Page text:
[funsec] Protesters on UK Parliament

Richard M. Smith rms at computerbytesman.com
Wed Feb 27 15:31:27 CST 2008


Right, the colder it is, the less water vapor the air can hold and hence
less snow.  Colder temperatures however will tend to make already fallen
snow stay around longer.  Hence snow pack numbers and ice thickness numbers
become interesting.

Precipitation amounts vary a lot based also on if the prevailing winds bring
in dry air vs. wet air.  Just ask the folks in Georgia.......

Richard

-----Original Message-----
From: Valdis.Kletnieks at vt.edu [mailto:Valdis.Kletnieks at vt.edu] 
Sent: Wednesday, February 27, 2008 4:22 PM
To: Richard M. Smith
Cc: funsec at linuxbox.org
Subject: Re: [funsec] Protesters on UK Parliament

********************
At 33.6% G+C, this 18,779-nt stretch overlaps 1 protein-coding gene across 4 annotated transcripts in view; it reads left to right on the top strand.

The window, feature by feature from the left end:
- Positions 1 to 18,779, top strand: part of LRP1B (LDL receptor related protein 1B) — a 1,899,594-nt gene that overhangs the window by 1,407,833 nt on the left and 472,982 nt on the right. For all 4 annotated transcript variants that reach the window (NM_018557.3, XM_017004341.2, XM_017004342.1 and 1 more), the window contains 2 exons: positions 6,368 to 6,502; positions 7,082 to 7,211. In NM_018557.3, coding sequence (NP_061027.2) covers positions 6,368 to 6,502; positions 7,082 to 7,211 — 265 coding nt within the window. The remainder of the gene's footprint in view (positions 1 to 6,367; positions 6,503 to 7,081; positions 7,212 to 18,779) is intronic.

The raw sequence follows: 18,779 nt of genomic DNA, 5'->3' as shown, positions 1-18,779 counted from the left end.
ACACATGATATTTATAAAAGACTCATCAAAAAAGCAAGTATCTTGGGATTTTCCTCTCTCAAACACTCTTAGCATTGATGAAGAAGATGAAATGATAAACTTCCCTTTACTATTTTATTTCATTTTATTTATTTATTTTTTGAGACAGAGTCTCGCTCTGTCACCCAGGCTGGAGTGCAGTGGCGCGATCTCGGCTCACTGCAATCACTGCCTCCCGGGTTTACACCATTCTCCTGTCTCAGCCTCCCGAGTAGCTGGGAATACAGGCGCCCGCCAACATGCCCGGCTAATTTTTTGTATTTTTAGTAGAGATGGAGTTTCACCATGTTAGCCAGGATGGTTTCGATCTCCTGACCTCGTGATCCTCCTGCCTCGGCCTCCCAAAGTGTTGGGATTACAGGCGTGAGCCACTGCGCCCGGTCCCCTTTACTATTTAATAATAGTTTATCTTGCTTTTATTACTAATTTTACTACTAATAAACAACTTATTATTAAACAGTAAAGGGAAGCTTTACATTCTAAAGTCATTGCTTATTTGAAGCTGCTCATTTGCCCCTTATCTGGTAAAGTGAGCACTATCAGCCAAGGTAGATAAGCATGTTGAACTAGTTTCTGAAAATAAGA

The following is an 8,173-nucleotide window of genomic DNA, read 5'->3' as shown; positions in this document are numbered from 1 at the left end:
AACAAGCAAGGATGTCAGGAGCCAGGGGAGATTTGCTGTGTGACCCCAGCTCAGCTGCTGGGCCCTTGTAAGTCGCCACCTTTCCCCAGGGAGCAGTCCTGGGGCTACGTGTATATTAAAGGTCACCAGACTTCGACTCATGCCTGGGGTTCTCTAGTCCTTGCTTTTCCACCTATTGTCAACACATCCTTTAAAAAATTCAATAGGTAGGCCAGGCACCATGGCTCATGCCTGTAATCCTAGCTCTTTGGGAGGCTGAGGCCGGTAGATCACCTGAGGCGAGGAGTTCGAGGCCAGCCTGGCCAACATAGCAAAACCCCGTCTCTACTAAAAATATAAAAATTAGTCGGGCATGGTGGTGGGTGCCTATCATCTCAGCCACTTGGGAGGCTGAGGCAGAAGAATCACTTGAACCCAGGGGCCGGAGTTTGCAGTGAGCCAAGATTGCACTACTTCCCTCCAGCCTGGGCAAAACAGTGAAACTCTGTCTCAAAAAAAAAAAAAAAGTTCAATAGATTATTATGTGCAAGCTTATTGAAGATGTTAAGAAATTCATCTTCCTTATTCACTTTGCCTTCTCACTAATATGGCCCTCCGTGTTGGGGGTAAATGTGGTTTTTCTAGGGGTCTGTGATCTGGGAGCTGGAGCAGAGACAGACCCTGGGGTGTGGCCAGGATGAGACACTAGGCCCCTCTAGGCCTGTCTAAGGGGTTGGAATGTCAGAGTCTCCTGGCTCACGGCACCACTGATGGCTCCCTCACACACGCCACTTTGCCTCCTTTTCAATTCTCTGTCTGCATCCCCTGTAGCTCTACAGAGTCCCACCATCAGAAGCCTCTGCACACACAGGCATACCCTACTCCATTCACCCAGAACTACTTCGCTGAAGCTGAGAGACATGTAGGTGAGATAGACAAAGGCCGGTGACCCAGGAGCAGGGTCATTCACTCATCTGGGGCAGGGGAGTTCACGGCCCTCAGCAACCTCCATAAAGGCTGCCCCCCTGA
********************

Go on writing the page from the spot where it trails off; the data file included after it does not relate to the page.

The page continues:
On Wed, 27 Feb 2008 15:44:41 EST, "Richard M. Smith" said:
> Thanks for the update.  Very interesting.
> 
> I saw the original article on Drudge, not in a chain letter.  It then got
> picked up by bloggers.
> 
> Here's what I found regarding sun spots and cold weather:
> 
>    http://en.wikipedia.org/wiki/Little_Ice_Age#Solar_activity
> 
> Regardless, NW Vermont where I'm at now is having a record amount of snow
> this month. ;-)

Somewhat paradoxically, that in fact is partly explainable by a warming
trend
too.. ;)

I used to live in Potsdam NY, and it got *mighty* chilly some winters (-40F
and wind chills as low as -80F).  And everybody *knew* that those *really*
cold spells never had much snow attached to them, because air that cold
doesn't
have the moisture capacity.   On the other hand, if it got up to 28F or 31F,
you could be in trouble, because *that* air would hold a *lot* of water
vapor.

Remember - Antarctica is a *desert* because it's too cold to snow - the
South
Pole gets something like 1/10 of an inch of snow a *year*.  Snow *drifts*
all
the time, but almost never any actual snowfall....




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